Author! Author! Where to Hear Spoken Word
Readings can be some of the most inexpensive and entertaining events in New York. Many readings are free; most others charge a small cover (unless it’s for a big name).
Thorough weekly listings can be found in Time Out New York’s “Books” section. There’s almost always a major author in town reading at one of the local Barnes & Noble stores (www.bn.com). You can also stop by Housing Works Bookstore Café, Bluestockings, and Brooklyn bar Pete’s Candy Store for readings and discussions. There are also two great traveling literary events: The Moth live storytelling performances (www.themoth.org) and the Happy Ending Reading Series (http://amandastern.com/happyending.html). Consult their websites for upcoming events.
So who are you likely to see at these diverse literary venues? Everyone from bestselling writers (Candace Bushnell, John Irving, Augusten Burroughs) to slam poets and spoken-word artists (Patricia Smith, Anne Elliott) to whoever’s just scribbled a poem on the back of an envelope at an open-mic event.
In addition to the following top venues/series, check out the varied calendars of Galapagos Art Space in DUMBO, 16 Main St., at Water Street, Brooklyn (tel. 718/222-8500; www.galapagosartspace.com), as well as the Bitter End.
- The Unterberg Poetry Center at the 92nd Street Y, 92nd Street at Lexington Avenue (tel. 212/415-5740; www.92y.org; Subway: 4, 5, or 6 to 96th St.). The 92nd Street Y has had all the heavy hitters in its lineup since 1939. In addition to talks and readings by the world’s top poets, novelists, playwrights, and critics, the Y also offers Books & Bagels Sunday brunch series. Tickets are usually in the $20-to-$40 range. Some readings are in the 917-seat auditorium, which does on occasion sell out (for, say, a Nobel Prize winner or ex-president).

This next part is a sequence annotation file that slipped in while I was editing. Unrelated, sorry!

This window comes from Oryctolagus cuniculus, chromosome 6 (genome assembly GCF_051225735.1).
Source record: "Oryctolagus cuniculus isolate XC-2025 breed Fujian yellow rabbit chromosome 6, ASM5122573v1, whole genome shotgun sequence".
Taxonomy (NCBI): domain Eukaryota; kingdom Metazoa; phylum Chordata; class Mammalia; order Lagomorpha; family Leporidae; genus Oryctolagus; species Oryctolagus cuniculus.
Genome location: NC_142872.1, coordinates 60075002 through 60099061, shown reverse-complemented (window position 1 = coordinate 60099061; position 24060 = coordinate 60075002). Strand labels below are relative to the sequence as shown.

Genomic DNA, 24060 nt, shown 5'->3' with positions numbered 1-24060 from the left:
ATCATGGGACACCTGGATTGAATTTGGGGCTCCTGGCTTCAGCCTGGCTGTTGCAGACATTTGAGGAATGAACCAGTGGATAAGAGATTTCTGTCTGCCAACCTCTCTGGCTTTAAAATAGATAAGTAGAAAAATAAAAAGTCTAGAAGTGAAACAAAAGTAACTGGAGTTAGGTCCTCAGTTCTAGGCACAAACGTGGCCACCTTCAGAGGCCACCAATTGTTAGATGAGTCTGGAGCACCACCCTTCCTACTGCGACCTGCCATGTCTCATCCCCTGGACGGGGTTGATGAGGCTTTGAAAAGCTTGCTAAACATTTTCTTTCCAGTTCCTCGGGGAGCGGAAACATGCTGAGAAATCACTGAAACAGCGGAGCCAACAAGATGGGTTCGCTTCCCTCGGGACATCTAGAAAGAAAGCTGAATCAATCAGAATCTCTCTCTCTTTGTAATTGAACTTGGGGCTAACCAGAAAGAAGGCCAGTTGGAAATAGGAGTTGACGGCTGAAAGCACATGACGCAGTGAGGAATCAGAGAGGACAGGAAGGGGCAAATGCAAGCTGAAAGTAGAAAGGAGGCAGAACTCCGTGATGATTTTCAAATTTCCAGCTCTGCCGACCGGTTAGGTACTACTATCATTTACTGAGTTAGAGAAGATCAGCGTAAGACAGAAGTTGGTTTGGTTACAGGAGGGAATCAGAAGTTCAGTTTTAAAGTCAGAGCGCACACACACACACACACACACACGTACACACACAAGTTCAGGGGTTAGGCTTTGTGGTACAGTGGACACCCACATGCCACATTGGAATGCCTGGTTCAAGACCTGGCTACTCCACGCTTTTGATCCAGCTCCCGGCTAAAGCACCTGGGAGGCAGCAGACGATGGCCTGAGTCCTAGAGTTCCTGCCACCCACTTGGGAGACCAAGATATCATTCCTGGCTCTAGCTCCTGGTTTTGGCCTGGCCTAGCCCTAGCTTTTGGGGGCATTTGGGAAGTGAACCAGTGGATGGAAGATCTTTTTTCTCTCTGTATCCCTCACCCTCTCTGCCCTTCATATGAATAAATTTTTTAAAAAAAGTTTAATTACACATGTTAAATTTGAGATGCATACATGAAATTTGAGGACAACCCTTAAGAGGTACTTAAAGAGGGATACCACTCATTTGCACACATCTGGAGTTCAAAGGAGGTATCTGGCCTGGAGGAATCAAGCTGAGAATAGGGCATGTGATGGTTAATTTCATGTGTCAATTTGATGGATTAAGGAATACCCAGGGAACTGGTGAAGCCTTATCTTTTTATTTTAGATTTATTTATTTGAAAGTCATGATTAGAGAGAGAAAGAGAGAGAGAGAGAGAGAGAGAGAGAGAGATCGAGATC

- Nuyorican Poets Café, 236 E. 3rd St., between avenues B and C (tel. 212/505-8183; www.nuyorican.org; Subway: F to Second Ave.). For more than 30 years, the Nuyorican has presented poetry, drama, music, and film. The raucous, energetic Poetry Slams (the cafe fields a championship Slam Team) present poetry as a sport: Aspiring stars show up and throw down their work in front of mixed crowd and three teams of audience judges, who score them on the poetry and presentation. The Friday slams begin around 10pm (cover charge $10) and feature an invited slam poet. Slam Opens are held most Wednesdays ($7 cover). The storefront bar gets crowded quickly, so get there early on Slam nights.
- Bowery Poetry Club, 308 Bowery, at 1st Street, between Houston and Bleecker streets (tel. 212/614-0505; www.bowerypoetry.com; Subway: F to Second Ave.). “Poetry Czar” (as anointed by the Village Voice) Bob Holman opened his “Home for Poetry” in a classic 1850 Bowery building. It’s open all day for snacks, coffee, and that writerly essential, hanging out; a good happy hour precedes each evening’s festivities. Poetry and fiction readings and slams, open mics, monologues, words with music, and all manner of other spoken word is presented from about 5:30pm each night, with covers ranging from free to $10. National and rising stars on the poetry/spoken-word scene show up in this sizeable venue.